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New Hampshire Highpoint - Mount Washington - 6288 ft

16 June 2005, 11:05 am.  Highpoint #30.
Back to 2005 Northeast Highpoint Expedition

My route started at Pinkham Notch along the Tuckerman Ravine trail.  The trail climbs moderately steeply for 2.4 two miles to Hermit Lake.  Past this point, the Tuckerman Ravine trail was closed due to a large amount of snow and ice still present on the headwall of the ravine, which posed an icefall danger.  So, hikers were required to take the Class 2 Lion Head trail from just before that point, for 1.6 miles until it rejoined the Tuckerman Ravine trail near the bottom of the cone of Mount Washington.  The Tuckerman Ravine trail was open from there to the summit, 0.4 miles more.  (Note:  The Lion Head trail might 'officially' be rated Class 1 [I am not sure] but I would rate it Class 2.)  There is water available from a well at Hermit Lake and at the summit, no treatment is necessary for either source.

Crystal Cascade, visible very near the start of the trail.

I made my first attempt on 15 June.  After a three hour drive from Portsmouth, NH, plus a talk with rangers about trail conditions, I didn't get started until almost 10 am.  Despite the seemingly short distance (just over 4 miles to the summit) this hike takes a while, especially on the steep Lion Head trail.  I went up the trail to Hermit Lake, got some water there and talked to the caretaker who lives there, then started up Lion Head.  The weather was foggy to the point of mist, with occasional stretches of rain, but not that cold or windy.  After ascending almost all of the way towards rejoining the Tuckerman Ravine trail, I decided at 1:30 pm that it was getting too late, that I might be risking being caught in a storm, and so I turned back about 900 feet below the top.  I was probably being overly paranoid, but I had extra days to use, so a delay was no problem.  (Besides, I got more exercise this way!)

Some relatively clear weather on my first day, near the top of Lion Head.

After spending the night in Conway, much closer than Portsmouth, I got an earlier start the next day.  In addition, I started the day with a good hot breakfast, served at Pinkham Notch (open at 6:30 am), which fueled me up better than the trail food I would have otherwise eaten for breakfast.  The weather was again very foggy, but it didn't rain quite as much as the day before.  After an hour and 15 minutes, I reached the Lion Head trail, and started up it (again), skipping the water refill at Hermit Lake this time.  Soon afterwards, the clouds started to clear away, suggesting that I might have a nice view.  This was just a tease, unfortunately, as the clouds soon closed back in.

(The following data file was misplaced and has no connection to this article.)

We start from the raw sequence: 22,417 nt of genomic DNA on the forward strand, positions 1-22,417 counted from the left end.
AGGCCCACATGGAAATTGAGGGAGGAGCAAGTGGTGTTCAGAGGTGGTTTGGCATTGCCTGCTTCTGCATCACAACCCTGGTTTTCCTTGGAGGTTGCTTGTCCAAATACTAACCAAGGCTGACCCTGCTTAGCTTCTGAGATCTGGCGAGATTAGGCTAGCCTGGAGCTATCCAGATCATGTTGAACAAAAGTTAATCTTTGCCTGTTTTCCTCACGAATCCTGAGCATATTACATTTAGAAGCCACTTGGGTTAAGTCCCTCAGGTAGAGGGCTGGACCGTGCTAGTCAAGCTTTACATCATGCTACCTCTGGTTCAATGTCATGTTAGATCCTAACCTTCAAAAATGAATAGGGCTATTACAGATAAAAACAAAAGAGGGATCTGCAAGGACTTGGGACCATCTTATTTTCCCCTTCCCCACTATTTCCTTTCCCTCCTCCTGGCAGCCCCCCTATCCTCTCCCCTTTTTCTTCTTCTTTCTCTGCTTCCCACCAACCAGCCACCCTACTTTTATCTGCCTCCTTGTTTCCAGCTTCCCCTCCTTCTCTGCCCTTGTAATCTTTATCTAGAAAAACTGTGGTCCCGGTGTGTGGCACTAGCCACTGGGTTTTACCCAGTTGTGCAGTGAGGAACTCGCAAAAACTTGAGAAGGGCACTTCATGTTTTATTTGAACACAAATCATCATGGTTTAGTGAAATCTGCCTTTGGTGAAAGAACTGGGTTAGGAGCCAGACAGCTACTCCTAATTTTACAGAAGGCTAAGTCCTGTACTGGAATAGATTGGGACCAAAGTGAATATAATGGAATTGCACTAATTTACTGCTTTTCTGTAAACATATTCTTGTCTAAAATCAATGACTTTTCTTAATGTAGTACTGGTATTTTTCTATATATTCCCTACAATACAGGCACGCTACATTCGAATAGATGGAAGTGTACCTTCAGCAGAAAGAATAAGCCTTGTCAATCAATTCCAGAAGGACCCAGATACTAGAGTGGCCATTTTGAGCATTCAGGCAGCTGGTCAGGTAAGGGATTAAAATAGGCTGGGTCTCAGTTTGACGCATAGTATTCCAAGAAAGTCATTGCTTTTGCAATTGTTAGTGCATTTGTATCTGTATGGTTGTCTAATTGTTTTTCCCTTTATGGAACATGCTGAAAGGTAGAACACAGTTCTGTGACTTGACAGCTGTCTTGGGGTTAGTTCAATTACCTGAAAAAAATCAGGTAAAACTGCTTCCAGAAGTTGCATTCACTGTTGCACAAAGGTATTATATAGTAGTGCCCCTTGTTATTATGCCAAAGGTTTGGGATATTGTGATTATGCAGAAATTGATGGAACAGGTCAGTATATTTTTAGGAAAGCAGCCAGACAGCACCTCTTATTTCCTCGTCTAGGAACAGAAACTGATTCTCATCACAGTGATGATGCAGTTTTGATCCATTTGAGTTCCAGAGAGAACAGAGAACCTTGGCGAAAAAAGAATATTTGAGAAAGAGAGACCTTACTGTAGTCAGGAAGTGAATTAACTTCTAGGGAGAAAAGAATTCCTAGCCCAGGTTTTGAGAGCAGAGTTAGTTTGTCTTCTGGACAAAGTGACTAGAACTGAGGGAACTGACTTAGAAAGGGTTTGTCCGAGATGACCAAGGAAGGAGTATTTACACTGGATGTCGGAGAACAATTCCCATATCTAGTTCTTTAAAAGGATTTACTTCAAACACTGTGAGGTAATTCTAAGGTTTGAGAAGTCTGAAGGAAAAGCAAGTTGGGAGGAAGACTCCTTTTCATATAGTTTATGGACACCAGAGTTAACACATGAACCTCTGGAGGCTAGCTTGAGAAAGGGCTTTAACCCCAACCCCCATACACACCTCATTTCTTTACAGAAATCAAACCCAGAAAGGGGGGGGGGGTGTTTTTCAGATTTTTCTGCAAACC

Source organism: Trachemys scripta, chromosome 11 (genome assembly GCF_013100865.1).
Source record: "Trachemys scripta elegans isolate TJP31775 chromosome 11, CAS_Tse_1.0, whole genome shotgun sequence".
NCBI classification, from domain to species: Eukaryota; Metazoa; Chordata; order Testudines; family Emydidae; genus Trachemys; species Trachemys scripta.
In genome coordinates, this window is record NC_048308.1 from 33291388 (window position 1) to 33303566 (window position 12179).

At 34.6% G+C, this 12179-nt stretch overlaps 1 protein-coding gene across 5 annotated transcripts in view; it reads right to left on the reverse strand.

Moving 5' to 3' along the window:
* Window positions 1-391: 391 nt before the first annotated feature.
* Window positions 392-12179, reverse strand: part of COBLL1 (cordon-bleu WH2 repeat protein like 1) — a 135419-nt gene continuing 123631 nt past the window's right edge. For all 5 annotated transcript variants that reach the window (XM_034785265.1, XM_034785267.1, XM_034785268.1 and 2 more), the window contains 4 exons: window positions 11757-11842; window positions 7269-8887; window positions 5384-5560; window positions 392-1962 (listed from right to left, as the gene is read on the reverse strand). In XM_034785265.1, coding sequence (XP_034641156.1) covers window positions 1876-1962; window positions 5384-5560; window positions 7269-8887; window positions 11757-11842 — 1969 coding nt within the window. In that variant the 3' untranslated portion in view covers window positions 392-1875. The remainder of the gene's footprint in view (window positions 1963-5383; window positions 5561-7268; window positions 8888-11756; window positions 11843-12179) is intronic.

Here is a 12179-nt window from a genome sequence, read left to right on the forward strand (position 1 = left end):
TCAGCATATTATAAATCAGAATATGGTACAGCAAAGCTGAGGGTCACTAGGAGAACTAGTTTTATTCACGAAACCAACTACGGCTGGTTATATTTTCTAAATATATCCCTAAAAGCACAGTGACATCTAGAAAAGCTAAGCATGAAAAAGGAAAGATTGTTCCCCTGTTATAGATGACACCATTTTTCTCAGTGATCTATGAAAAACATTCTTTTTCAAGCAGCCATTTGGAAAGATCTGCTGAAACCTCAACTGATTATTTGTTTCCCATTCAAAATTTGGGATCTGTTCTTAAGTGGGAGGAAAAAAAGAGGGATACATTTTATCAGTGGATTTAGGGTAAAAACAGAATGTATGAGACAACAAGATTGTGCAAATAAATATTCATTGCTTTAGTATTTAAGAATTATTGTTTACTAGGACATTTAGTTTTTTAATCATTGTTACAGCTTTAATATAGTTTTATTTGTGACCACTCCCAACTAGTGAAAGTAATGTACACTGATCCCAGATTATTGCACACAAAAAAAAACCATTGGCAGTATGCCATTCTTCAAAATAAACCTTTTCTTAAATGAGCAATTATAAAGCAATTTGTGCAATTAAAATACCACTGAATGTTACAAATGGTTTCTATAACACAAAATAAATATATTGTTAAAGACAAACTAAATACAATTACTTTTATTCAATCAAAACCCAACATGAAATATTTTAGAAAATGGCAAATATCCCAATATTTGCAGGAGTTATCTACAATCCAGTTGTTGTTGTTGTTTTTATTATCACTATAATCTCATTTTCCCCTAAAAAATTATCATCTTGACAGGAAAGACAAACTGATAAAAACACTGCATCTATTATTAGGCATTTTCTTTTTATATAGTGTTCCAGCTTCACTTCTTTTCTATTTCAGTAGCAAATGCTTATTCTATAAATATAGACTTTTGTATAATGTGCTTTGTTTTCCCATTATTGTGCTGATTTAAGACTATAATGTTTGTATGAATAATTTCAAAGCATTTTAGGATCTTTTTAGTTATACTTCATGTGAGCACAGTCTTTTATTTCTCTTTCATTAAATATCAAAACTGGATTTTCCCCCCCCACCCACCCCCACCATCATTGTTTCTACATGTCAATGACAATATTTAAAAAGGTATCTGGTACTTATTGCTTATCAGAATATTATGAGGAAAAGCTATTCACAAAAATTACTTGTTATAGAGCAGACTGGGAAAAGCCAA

The clouds promised to clear away, but changed their mind.

A brief clear view towards the summit.

The headwall of Tuckerman Ravine.

As I continued boulder-hopping up through the fog, the trail was marked both with blazes and a series of gigantic cairns.  As I reached each cairn, the next one would be just barely visible, looming through the mist.  Just before 11 am, I heard the sounds of automobiles, so I knew I was close.  Soon, the trail met the road.  Visibility was very low, perhaps 25 feet, so I avoided the cars and motorcycles that could probably barely see me while I hiked along the road for a few yards, climbed a set of wooden stairs, crossed the cog railway tracks, and made the final short hike to the summit, reaching the top at 11:05 am, 3 hours and 35 minutes after I started.  What a view - endless vistas of featureless gray in all directions!  Some flags flying just below the summit were dimly visible through the grey.  Still, it wasn't that cold or windy, so I can't complain about the weather.

Endless vistas of featureless grey.

New Hampshire and US flags barely visible through the fog, just below the summit.

I took an hour long break in the tourist buildings at the top, enjoying a welcome bowl of chili for lunch, while looking out the windows at the endless expanses of gray, before starting the hike back down.  As I started down, it started to sleet a bit.  This concerned me a little, as the rock hopping was treacherous enough when only wet, ice would not help any.  The sleet didn't last, however.  I continued carefully descending the boulders back down, finally returning to Pinkham Notch after a 3 hour 35 minute descent, exactly as long as it took me to go up.  After changing out of my wet clothes, I drove on towards Vermont.  On the way, I picked up some (very topically named) Tuckerman Pale Ale, which was decorated with a nice picture of people skiing just below the headwall of the ravine.

It's nice to find some beer directly related to the mountain!


Highpoints of the United States, Don W. Holmes, University of Utah Press, 2000.
AMC White Mountain Guide, 25th edition.